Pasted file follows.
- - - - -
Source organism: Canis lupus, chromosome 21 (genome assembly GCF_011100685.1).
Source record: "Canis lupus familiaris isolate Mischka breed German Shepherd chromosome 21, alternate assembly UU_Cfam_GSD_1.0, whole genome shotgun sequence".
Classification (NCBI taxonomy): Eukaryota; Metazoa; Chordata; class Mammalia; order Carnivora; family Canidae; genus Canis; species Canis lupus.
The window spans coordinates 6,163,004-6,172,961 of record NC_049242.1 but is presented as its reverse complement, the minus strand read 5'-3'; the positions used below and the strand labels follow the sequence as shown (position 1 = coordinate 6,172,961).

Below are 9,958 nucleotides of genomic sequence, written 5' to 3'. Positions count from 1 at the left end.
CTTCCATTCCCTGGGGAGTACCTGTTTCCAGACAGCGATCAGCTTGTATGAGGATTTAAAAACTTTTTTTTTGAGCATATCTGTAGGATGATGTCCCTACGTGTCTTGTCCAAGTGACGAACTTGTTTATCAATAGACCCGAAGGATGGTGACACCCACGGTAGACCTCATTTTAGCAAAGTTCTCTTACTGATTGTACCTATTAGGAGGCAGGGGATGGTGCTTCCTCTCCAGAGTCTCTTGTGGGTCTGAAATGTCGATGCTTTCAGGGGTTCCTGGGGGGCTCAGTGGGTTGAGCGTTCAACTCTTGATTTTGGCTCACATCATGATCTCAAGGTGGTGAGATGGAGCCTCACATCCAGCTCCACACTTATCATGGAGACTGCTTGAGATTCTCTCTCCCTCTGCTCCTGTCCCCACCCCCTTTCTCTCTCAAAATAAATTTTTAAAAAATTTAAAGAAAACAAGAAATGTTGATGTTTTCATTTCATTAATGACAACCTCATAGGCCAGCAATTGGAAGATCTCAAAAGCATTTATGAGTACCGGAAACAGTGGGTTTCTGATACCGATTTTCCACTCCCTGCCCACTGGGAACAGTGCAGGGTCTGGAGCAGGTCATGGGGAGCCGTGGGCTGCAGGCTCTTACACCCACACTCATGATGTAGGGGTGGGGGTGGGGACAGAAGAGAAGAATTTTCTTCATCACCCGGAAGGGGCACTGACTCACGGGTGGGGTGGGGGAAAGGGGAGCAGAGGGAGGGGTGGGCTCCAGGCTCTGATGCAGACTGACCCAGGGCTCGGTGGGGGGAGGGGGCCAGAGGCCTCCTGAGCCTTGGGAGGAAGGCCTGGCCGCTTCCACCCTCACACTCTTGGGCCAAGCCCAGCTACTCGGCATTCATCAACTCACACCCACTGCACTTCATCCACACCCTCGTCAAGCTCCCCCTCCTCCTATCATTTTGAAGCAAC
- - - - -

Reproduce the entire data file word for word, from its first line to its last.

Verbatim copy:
Source organism: Canis lupus, chromosome 21 (genome assembly GCF_011100685.1).
Source record: "Canis lupus familiaris isolate Mischka breed German Shepherd chromosome 21, alternate assembly UU_Cfam_GSD_1.0, whole genome shotgun sequence".
Classification (NCBI taxonomy): Eukaryota; Metazoa; Chordata; class Mammalia; order Carnivora; family Canidae; genus Canis; species Canis lupus.
The window spans coordinates 6,163,004-6,172,961 of record NC_049242.1 but is presented as its reverse complement, the minus strand read 5'-3'; the positions used below and the strand labels follow the sequence as shown (position 1 = coordinate 6,172,961).

Below are 9,958 nucleotides of genomic sequence, written 5' to 3'. Positions count from 1 at the left end.
CTTCCATTCCCTGGGGAGTACCTGTTTCCAGACAGCGATCAGCTTGTATGAGGATTTAAAAACTTTTTTTTTGAGCATATCTGTAGGATGATGTCCCTACGTGTCTTGTCCAAGTGACGAACTTGTTTATCAATAGACCCGAAGGATGGTGACACCCACGGTAGACCTCATTTTAGCAAAGTTCTCTTACTGATTGTACCTATTAGGAGGCAGGGGATGGTGCTTCCTCTCCAGAGTCTCTTGTGGGTCTGAAATGTCGATGCTTTCAGGGGTTCCTGGGGGGCTCAGTGGGTTGAGCGTTCAACTCTTGATTTTGGCTCACATCATGATCTCAAGGTGGTGAGATGGAGCCTCACATCCAGCTCCACACTTATCATGGAGACTGCTTGAGATTCTCTCTCCCTCTGCTCCTGTCCCCACCCCCTTTCTCTCTCAAAATAAATTTTTAAAAAATTTAAAGAAAACAAGAAATGTTGATGTTTTCATTTCATTAATGACAACCTCATAGGCCAGCAATTGGAAGATCTCAAAAGCATTTATGAGTACCGGAAACAGTGGGTTTCTGATACCGATTTTCCACTCCCTGCCCACTGGGAACAGTGCAGGGTCTGGAGCAGGTCATGGGGAGCCGTGGGCTGCAGGCTCTTACACCCACACTCATGATGTAGGGGTGGGGGTGGGGACAGAAGAGAAGAATTTTCTTCATCACCCGGAAGGGGCACTGACTCACGGGTGGGGTGGGGGAAAGGGGAGCAGAGGGAGGGGTGGGCTCCAGGCTCTGATGCAGACTGACCCAGGGCTCGGTGGGGGGAGGGGGCCAGAGGCCTCCTGAGCCTTGGGAGGAAGGCCTGGCCGCTTCCACCCTCACACTCTTGGGCCAAGCCCAGCTACTCGGCATTCATCAACTCACACCCACTGCACTTCATCCACACCCTCGTCAAGCTCCCCCTCCTCCTATCATTTTGAAGCAAC